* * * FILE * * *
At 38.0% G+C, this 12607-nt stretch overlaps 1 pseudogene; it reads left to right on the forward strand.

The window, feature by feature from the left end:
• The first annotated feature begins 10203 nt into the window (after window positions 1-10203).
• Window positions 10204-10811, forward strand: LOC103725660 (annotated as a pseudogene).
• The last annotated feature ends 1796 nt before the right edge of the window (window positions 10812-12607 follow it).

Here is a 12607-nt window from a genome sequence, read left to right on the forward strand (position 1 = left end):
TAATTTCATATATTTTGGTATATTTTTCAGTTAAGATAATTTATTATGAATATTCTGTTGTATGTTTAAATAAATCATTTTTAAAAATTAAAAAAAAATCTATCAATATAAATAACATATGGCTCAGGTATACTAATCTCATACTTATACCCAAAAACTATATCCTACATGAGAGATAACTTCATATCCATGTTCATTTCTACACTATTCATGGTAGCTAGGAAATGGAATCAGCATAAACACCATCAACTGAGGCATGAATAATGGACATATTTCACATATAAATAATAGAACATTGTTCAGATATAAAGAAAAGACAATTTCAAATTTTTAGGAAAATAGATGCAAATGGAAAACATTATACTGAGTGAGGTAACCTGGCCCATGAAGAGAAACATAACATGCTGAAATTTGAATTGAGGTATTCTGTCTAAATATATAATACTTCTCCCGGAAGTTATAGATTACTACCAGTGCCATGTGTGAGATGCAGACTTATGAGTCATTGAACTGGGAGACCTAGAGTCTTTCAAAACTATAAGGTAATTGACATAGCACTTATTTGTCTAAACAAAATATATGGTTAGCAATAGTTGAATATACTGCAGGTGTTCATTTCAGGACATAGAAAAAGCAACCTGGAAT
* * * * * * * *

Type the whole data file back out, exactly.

At 38.0% G+C, this 12607-nt stretch overlaps 1 pseudogene; it reads left to right on the forward strand.

The window, feature by feature from the left end:
• The first annotated feature begins 10203 nt into the window (after window positions 1-10203).
• Window positions 10204-10811, forward strand: LOC103725660 (annotated as a pseudogene).
• The last annotated feature ends 1796 nt before the right edge of the window (window positions 10812-12607 follow it).

Here is a 12607-nt window from a genome sequence, read left to right on the forward strand (position 1 = left end):
TAATTTCATATATTTTGGTATATTTTTCAGTTAAGATAATTTATTATGAATATTCTGTTGTATGTTTAAATAAATCATTTTTAAAAATTAAAAAAAAATCTATCAATATAAATAACATATGGCTCAGGTATACTAATCTCATACTTATACCCAAAAACTATATCCTACATGAGAGATAACTTCATATCCATGTTCATTTCTACACTATTCATGGTAGCTAGGAAATGGAATCAGCATAAACACCATCAACTGAGGCATGAATAATGGACATATTTCACATATAAATAATAGAACATTGTTCAGATATAAAGAAAAGACAATTTCAAATTTTTAGGAAAATAGATGCAAATGGAAAACATTATACTGAGTGAGGTAACCTGGCCCATGAAGAGAAACATAACATGCTGAAATTTGAATTGAGGTATTCTGTCTAAATATATAATACTTCTCCCGGAAGTTATAGATTACTACCAGTGCCATGTGTGAGATGCAGACTTATGAGTCATTGAACTGGGAGACCTAGAGTCTTTCAAAACTATAAGGTAATTGACATAGCACTTATTTGTCTAAACAAAATATATGGTTAGCAATAGTTGAATATACTGCAGGTGTTCATTTCAGGACATAGAAAAAGCAACCTGGAAT